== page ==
Cardiologists Are Happy(ish), Married Non-Tweeters, Survey Reveals

Cardiologist lifestyle survey captures health, pastimes, beliefs

Shelley Wood

March 22, 2012

March 22, 2012 (New York, New York) — Cardiologists, for the most part, drive Japanese cars, believe in a higher power, and are moderately savvy when it comes to social media. Those are just some of the pearls from a lifestyle survey of physicians conducted by Medscape and published online today.

Asked to rank their level of happiness outside of their work on a scale of 1 to 5, the 762 cardiologists who replied to the survey provided an average happiness score of 3.92. That puts them 15th out of the 25 specialties surveyed, where rheumatologists, dermatologists, and urologists were the happiest, with scores of 4.04 to 4.09, and neurologists were, it seems, the glummest about their nonworking lives, with scores of 3.88.

A full 85% of cardiology respondents were married — a number higher than that for physicians as a whole (81.2%), but they also had a higher rate of divorce/separation, at 5.5% as compared with 3.3%. Three-quarters of cardiologists who responded to the survey described themselves as "fiscally conservative" (including 35% who described themselves as fiscally and socially conservative), and 54% described themselves as "social liberals" — both of those figures are higher than for physicians as a whole.

On the health front, less than 1% of cardiologists are current smokers — slightly less, on average, than all physicians surveyed; 25% are teetotalers, while roughly 57% said they drink less than one drink per day, similar to the pattern seen among all physicians.

When it comes to physical health, roughly 48% of cardiologists age 31 to 40 exercise at least twice a week, a percentage that rose to 63.3% for cardiologists in their 50s — slightly better than the average for all physicians in this age group. On a scale of 1 to 5, cardiologists on average ranked their physical health as 4.17, making them fifth out of 25 specialties (dermatologists gave themselves the highest marks, at 4.23).

Strikingly, however, 33.5% of cardiologists described themselves as overweight and 4% as obese. By comparison, of all male physicians who responded to the survey, 37% reported being overweight and 5.3% obese, while 26% of all female physicians reported being overweight and 6.2% obese.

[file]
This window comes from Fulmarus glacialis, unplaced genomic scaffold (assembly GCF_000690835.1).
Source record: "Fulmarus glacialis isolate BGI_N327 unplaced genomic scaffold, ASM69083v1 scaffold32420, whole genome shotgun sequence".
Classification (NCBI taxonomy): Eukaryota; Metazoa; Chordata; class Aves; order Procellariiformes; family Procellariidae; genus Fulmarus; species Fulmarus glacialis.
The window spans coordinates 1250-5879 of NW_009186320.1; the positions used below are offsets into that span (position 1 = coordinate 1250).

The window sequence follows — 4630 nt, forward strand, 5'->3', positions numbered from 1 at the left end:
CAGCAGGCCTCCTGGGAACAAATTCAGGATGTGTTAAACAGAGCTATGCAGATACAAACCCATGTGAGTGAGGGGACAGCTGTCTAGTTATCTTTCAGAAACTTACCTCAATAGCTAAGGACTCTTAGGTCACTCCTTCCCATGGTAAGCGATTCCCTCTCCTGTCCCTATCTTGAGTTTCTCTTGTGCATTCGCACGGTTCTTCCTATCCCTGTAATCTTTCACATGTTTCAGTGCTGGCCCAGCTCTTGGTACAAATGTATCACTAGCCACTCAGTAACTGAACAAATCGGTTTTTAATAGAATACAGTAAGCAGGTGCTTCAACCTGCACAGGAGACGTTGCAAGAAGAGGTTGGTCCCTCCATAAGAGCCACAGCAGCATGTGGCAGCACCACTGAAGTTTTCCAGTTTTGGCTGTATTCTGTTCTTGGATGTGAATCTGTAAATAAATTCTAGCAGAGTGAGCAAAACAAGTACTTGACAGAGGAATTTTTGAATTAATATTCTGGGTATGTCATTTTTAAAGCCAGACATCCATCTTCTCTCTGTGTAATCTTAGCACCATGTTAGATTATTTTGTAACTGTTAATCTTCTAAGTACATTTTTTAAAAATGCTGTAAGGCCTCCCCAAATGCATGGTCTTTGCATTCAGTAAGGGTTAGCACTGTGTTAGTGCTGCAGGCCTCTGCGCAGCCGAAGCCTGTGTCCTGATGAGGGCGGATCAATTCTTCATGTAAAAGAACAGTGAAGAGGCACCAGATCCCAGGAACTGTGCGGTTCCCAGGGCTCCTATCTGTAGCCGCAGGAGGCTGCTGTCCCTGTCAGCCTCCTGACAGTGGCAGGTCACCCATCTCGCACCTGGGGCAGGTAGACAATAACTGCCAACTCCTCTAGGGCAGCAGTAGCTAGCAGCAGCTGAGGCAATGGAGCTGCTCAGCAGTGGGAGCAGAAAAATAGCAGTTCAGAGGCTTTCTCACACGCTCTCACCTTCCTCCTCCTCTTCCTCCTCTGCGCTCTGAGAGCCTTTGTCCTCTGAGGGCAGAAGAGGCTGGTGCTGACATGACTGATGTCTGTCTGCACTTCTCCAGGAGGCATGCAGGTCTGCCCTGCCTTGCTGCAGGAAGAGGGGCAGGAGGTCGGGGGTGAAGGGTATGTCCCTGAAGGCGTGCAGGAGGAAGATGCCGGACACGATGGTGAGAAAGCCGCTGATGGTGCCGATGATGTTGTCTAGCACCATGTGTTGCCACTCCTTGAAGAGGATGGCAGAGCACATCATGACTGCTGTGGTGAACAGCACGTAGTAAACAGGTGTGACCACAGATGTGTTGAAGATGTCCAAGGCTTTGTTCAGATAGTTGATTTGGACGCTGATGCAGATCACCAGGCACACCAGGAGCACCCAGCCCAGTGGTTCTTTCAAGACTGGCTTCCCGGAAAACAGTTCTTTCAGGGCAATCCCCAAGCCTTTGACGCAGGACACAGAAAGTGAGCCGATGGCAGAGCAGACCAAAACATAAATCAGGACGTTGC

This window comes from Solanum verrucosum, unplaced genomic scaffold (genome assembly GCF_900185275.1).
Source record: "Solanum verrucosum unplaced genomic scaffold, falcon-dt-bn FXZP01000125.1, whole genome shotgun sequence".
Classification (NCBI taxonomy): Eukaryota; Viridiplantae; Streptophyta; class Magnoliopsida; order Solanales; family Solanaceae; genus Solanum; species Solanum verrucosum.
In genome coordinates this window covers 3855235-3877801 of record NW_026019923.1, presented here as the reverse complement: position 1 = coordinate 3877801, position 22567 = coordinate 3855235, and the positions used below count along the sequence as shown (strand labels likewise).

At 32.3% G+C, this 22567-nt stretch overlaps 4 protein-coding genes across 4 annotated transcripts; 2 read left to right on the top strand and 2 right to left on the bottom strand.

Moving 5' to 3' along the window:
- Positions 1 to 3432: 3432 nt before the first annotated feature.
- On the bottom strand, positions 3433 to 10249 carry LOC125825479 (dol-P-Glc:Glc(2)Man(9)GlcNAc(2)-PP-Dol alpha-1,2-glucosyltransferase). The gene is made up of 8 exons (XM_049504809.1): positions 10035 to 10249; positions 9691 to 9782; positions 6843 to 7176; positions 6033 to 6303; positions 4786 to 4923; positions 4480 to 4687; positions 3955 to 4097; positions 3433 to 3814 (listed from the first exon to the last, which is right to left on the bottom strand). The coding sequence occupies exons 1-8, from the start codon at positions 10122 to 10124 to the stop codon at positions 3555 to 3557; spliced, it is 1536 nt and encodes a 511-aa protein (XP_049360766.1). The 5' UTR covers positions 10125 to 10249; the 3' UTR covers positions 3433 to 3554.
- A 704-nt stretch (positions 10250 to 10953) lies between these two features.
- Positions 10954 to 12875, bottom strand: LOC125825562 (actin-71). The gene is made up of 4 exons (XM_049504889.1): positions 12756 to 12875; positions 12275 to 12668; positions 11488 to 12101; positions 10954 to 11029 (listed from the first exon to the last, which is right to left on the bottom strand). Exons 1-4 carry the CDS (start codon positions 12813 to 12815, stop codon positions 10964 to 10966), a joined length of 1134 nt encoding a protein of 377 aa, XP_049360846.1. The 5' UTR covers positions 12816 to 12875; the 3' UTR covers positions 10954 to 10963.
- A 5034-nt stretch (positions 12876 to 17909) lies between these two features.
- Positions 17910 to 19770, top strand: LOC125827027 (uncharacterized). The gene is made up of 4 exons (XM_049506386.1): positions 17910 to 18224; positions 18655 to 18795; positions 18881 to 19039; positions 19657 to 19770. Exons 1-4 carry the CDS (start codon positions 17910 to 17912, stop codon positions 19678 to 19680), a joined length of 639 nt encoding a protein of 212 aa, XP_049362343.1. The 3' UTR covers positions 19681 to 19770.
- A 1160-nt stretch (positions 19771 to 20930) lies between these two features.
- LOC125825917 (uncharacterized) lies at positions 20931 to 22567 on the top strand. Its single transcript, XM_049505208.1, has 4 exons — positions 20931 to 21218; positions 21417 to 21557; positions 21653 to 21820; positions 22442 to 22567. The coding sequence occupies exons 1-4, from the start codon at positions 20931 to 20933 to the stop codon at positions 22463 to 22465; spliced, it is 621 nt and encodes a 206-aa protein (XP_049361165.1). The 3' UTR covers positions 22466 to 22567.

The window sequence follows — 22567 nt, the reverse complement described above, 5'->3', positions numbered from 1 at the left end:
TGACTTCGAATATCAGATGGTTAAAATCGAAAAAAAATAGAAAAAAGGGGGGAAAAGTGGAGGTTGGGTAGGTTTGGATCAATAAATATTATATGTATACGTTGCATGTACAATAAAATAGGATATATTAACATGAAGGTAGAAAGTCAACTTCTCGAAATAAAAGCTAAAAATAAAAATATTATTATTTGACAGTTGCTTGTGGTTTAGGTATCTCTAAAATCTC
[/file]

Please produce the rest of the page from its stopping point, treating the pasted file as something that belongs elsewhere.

Nearly 85% of cardiologists said they were religious/spiritual, with almost half of these saying they actively participate in or attend services. That's just slightly higher than the average for physicians as a whole. Asked what they would do if diagnosed with a terminal illness, cardiologists overwhelmingly said they would choose palliative care and quality of life over length.

Questioned about their use of social media, just 23% of cardiologists between 31 and 40 said they do not use any social sites, a number that rose to 55% among those aged 61 to 70. Facebook was far and away the most popular site across age groups, followed by LinkedIn, then Twitter — this last used by less than 10% of cardiologists across all age groups. Of note, the number of cardiologists not on any social sites was higher than for all physicians, on average, where that number fell to about 18%.

Additional survey nuggets include the fact that the most common car brands driven by cardiologists are Toyota, Lexus, and Honda, and the preferred pastimes include exercise, reading, and travel (preferably to foreign locales).

More than 29 000 US physicians, across 25 specialty areas, responded to the Medscape survey over a two-week period in January.

View the complete Medscape Physician Lifestyle Report.

Both theheart.org and Medscape are professional news services of WebMD.

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